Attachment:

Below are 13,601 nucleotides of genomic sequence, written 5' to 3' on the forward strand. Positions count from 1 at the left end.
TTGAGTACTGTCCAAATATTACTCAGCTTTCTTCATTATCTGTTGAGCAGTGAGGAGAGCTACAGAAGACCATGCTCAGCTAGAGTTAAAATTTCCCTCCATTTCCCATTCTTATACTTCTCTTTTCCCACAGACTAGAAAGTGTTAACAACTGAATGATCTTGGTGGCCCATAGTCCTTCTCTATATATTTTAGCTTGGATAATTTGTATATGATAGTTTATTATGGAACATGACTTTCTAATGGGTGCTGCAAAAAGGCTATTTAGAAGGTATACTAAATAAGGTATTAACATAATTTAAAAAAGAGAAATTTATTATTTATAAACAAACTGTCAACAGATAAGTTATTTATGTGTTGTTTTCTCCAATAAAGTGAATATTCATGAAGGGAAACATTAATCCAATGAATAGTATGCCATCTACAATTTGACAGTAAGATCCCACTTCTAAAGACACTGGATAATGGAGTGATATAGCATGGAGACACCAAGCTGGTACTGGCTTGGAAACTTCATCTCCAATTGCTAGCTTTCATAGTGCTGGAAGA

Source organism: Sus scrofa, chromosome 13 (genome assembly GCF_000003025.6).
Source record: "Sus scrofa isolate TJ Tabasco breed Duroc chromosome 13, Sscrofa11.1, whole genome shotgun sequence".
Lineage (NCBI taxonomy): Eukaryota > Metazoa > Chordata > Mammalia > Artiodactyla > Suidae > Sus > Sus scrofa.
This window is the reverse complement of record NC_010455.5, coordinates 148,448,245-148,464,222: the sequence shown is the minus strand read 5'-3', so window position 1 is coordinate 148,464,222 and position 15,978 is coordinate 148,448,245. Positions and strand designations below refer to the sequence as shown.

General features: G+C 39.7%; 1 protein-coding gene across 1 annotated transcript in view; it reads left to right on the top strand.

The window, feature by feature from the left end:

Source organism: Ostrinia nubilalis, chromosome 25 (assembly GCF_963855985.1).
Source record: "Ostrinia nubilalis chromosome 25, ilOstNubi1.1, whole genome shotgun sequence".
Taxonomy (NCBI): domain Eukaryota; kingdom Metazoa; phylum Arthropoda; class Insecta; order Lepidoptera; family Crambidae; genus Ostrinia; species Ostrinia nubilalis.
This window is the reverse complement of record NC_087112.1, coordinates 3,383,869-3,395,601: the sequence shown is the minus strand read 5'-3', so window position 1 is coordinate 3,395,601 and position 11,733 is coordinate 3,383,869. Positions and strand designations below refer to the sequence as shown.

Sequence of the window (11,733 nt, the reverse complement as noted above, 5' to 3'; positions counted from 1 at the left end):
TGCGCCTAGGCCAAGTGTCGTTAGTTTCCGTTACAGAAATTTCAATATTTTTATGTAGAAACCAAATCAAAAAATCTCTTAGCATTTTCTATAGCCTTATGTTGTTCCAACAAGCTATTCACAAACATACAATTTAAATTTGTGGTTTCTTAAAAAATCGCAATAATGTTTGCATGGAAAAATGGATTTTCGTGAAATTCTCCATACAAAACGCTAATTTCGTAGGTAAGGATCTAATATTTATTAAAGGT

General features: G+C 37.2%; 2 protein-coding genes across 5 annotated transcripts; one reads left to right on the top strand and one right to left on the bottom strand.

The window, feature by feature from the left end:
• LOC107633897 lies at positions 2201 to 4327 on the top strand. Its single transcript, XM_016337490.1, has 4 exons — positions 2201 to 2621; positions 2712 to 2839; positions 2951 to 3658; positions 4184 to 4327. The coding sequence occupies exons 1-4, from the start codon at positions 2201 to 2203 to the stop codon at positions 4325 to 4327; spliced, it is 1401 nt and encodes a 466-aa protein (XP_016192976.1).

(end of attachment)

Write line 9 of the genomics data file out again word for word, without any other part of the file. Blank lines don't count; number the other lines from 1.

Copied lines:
Source organism: Ostrinia nubilalis, chromosome 25 (assembly GCF_963855985.1).